Dir/scr: Pang Ho Cheung. Hong Kong-China. 2104. 98mins


Hong Kong director Pang Ho-cheung delivers another delightfully observed slice of local family life in Aberdeen as he focuses on the loves, laughs and longings of three generations of an extended middle-class family. It may lack the warm-hearted laughs of his hits Love In A Puff and Love In The Buff, or the gross-out humour of his most recent film Vulgaria, but Aberdeen shows him to be a confident director able to craft an astutely assembled if structurally complex film.

The turmoils of ordinary life are explored to good effect as the characters struggle to find love and happiness and have to face up to forgiveness and reconciliation.

Set to open in Hong Kong and China in May (often his films have opened HKIFF and gone straight into distribution) Aberdeen has the class and intelligence to be another local hit for writer/director Pang, and deserves to feature in further festivals and should also sell to niche distributors.

The film dwells on the Cheng family, with the title refering to a district on the southern side of Hong Kong island. First introduced are middle-aged Wai-ching (Miriam Yeung), who works as a museum tour guide and her husband Yau Kin-cheung (Eric Tsang), a doctor who happens to be having affair with a young nurse.

Their extended family includes Wai-ching’s brother Wai-tao (Louis Koo), his actress/model wife Ceci (Gigi Leung) and their young daughter Chloe (Lee Man-kwai), and Wai-ching and Wai-tao’s widower father Dong (Ng Man-tat) – once a fisherman and now a Taoist priest – who is in a relationship with nightclub hostess Ta (Carrie Ng).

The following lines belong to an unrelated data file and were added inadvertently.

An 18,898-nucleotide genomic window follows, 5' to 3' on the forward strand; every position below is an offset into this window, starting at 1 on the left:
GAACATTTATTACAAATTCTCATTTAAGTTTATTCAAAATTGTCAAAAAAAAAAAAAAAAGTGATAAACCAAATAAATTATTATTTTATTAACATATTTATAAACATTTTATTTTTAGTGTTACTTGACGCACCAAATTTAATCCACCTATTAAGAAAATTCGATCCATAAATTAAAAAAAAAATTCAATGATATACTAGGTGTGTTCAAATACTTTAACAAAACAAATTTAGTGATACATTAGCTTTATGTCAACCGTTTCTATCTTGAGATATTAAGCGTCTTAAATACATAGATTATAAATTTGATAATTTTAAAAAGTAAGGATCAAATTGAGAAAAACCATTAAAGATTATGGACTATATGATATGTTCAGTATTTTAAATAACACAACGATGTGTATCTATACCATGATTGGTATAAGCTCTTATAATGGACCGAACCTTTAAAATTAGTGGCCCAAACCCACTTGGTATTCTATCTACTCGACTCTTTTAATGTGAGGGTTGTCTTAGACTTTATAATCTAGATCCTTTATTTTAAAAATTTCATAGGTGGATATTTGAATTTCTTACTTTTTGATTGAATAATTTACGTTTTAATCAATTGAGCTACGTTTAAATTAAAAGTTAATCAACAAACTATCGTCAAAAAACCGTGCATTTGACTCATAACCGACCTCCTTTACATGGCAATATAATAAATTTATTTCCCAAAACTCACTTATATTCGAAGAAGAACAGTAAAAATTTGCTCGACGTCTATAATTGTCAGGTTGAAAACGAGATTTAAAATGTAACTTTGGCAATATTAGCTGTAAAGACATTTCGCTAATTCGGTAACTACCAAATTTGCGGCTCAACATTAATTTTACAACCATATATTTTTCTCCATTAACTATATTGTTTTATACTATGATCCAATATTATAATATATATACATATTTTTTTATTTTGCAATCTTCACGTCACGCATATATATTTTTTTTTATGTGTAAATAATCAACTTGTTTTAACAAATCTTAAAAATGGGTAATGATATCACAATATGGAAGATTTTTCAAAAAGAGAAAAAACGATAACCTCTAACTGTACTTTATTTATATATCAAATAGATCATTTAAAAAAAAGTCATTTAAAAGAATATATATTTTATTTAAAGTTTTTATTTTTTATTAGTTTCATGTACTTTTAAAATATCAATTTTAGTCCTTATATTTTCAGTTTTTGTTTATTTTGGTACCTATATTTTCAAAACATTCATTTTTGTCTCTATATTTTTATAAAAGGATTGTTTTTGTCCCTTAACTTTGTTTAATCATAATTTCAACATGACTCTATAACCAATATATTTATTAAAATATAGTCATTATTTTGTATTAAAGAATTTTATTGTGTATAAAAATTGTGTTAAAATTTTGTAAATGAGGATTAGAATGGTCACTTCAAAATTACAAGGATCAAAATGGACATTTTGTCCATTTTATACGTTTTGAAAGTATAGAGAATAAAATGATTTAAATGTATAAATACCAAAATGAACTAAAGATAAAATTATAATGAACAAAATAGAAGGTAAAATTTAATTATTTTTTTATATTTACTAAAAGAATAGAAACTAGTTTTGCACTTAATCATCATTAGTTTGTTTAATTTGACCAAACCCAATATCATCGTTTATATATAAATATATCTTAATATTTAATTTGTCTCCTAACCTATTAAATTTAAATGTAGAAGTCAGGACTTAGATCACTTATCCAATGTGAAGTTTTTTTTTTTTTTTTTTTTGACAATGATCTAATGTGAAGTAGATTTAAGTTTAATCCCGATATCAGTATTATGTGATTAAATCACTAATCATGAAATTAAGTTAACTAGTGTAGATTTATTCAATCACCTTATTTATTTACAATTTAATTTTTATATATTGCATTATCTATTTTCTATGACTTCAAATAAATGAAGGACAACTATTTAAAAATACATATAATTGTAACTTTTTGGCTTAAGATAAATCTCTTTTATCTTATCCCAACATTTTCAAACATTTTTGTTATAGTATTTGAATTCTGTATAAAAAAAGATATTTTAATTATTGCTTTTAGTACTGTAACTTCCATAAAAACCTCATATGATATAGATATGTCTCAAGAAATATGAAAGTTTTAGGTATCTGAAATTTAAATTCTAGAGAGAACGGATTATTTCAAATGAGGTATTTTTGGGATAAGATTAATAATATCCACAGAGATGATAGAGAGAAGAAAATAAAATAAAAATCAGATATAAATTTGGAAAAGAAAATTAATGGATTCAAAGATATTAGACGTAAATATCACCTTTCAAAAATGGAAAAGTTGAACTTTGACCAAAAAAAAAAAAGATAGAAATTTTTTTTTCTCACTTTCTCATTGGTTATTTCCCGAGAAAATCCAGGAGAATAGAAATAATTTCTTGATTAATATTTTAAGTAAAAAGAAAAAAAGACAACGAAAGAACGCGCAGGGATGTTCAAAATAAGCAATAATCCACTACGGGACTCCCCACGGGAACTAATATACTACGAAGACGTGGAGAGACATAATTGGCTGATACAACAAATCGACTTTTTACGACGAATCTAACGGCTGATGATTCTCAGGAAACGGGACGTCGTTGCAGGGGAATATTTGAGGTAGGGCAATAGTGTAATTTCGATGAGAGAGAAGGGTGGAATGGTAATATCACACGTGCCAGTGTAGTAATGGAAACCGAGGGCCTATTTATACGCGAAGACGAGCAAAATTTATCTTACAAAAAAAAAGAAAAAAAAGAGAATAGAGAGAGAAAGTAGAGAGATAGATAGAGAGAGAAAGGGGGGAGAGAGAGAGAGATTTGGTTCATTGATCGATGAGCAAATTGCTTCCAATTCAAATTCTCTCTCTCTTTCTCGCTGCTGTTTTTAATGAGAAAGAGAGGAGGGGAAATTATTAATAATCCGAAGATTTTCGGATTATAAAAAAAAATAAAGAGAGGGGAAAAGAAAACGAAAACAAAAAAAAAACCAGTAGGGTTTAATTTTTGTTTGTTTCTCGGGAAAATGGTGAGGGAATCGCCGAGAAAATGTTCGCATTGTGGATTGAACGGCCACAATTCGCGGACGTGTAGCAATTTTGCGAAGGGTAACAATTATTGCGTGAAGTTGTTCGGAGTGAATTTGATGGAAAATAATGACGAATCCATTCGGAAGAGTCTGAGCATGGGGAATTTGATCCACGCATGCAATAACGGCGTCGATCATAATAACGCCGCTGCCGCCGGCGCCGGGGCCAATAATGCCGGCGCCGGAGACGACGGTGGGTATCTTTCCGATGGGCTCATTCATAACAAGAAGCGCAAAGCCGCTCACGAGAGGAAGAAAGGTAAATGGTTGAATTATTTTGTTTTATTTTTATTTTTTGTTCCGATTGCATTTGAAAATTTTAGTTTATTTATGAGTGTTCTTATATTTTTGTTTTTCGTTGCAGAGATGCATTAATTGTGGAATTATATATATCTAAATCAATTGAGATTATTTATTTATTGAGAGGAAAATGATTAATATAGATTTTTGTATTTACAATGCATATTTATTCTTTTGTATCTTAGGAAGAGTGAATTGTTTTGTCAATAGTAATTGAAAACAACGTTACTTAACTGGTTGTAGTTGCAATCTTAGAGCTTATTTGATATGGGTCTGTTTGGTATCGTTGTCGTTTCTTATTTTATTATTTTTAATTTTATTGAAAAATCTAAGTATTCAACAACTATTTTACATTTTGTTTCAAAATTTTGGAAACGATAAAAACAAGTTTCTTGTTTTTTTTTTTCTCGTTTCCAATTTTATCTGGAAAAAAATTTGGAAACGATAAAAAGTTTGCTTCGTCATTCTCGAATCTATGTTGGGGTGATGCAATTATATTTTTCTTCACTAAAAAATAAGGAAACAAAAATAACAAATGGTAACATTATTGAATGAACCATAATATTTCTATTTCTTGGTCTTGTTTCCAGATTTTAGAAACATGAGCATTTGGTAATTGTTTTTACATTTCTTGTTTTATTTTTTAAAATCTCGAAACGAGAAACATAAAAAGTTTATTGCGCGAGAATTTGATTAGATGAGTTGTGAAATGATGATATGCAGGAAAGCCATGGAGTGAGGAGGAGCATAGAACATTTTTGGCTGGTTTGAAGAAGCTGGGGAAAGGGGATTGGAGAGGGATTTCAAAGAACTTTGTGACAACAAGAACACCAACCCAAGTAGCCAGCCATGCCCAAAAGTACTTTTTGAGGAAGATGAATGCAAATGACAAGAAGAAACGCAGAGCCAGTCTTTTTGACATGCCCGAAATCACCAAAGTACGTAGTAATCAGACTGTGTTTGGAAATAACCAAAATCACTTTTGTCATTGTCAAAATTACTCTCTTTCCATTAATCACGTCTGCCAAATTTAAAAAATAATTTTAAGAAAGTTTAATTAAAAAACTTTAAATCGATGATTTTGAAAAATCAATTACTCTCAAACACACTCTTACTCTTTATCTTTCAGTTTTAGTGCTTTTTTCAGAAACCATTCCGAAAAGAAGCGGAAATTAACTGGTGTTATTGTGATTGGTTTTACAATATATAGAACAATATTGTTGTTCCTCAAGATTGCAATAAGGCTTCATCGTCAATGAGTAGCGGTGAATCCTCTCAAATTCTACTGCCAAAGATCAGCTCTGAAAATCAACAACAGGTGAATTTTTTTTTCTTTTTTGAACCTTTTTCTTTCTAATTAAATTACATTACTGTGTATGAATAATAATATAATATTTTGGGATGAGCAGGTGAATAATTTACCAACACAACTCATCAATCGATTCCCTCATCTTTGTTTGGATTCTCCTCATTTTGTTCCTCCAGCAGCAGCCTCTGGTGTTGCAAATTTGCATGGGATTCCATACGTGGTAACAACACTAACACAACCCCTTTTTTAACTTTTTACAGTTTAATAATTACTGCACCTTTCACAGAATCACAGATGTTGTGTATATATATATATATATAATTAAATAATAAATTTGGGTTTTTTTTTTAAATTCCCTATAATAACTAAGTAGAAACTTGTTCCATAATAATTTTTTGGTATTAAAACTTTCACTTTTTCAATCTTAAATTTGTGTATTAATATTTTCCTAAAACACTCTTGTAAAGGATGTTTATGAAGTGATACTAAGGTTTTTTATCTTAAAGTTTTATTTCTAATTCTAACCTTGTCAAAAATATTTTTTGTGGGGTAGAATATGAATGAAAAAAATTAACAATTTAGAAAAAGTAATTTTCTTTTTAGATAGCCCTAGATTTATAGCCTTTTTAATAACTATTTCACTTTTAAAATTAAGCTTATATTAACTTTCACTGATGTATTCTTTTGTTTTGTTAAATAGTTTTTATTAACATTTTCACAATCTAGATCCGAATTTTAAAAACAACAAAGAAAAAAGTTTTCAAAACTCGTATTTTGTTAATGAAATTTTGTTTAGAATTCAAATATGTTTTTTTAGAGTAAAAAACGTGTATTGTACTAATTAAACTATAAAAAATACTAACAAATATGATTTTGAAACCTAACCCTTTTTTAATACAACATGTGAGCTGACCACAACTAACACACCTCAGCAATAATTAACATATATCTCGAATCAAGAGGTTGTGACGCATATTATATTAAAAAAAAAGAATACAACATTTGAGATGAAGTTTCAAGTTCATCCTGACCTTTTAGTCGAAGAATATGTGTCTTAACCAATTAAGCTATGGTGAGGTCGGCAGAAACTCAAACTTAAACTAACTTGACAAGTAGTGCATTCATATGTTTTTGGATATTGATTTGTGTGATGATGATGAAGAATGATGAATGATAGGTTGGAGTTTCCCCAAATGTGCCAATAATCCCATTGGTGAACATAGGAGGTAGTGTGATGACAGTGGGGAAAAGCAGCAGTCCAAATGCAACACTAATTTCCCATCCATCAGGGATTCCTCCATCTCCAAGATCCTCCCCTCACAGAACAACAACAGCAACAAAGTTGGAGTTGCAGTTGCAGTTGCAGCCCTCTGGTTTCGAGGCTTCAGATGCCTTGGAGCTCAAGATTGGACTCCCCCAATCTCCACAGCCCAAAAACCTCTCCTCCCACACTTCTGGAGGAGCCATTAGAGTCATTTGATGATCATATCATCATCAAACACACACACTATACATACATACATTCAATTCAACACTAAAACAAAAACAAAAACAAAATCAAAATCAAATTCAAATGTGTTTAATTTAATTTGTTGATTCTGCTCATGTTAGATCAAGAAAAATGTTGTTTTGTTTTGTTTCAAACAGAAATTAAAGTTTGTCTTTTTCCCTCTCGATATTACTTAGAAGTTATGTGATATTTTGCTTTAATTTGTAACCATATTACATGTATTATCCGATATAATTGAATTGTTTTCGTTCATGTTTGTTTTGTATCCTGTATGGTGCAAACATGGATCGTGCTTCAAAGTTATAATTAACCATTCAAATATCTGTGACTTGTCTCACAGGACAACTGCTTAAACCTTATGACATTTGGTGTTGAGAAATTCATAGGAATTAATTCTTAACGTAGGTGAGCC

The turmoils of ordinary life are explored to good effect as the characters struggle to find love and happiness and have to face up to forgiveness and reconciliation as they try and move on. Sadness and humour collide in familiar vignettes of family life, and though it can give the appearance of a soap opera at times, there is some real depth to Aberdeen.

From Wai-tao’s plans to check the DNA of his daughter (he worries she isn’t beautiful enough for him to be the father) and his debate about Star Wars with an old school friend (Chapman To) through to Kin-cheung’s eventual realisation about what a mistake he would be making if he left his wife, the film tackles emotional issues with real skill and resists the temptation to slip into melodramatic territory.

There are some delightful fantasy sequences (as well as some nice Godzilla gags), but they never detract from the core issues and emotions that drive the story. Quite simply the film dwells on the fact that there are always problems in life and lets its characters go along an often clumsy and fraught journey to find the answers they desperately need.

Production companies: Making Film Productions, CKF Pictures, Sun Entertainment, Huayi Brothers

International sales: Bravos Pictures, ricky.tse@bravospictures.com

Producers: Kuo-fo Chen, Subi Liang, Ho-Cheung Pang, Zhonlei Wang

Executive producers: Alvin Chow, Alex Tong, Zhongjun Wang

Cinematography: Jason Kwan

Editor: Wenders Li

Production designer: Lim Chung Man

Music: Peter Kam

Main cast: Miriam Yeung, Louis Koo, Gigi Leung, Eric Tsang, Chapman To, Shawn Yue, Dada Chan, Carrie Ng, Miriam Yeung Chin Wah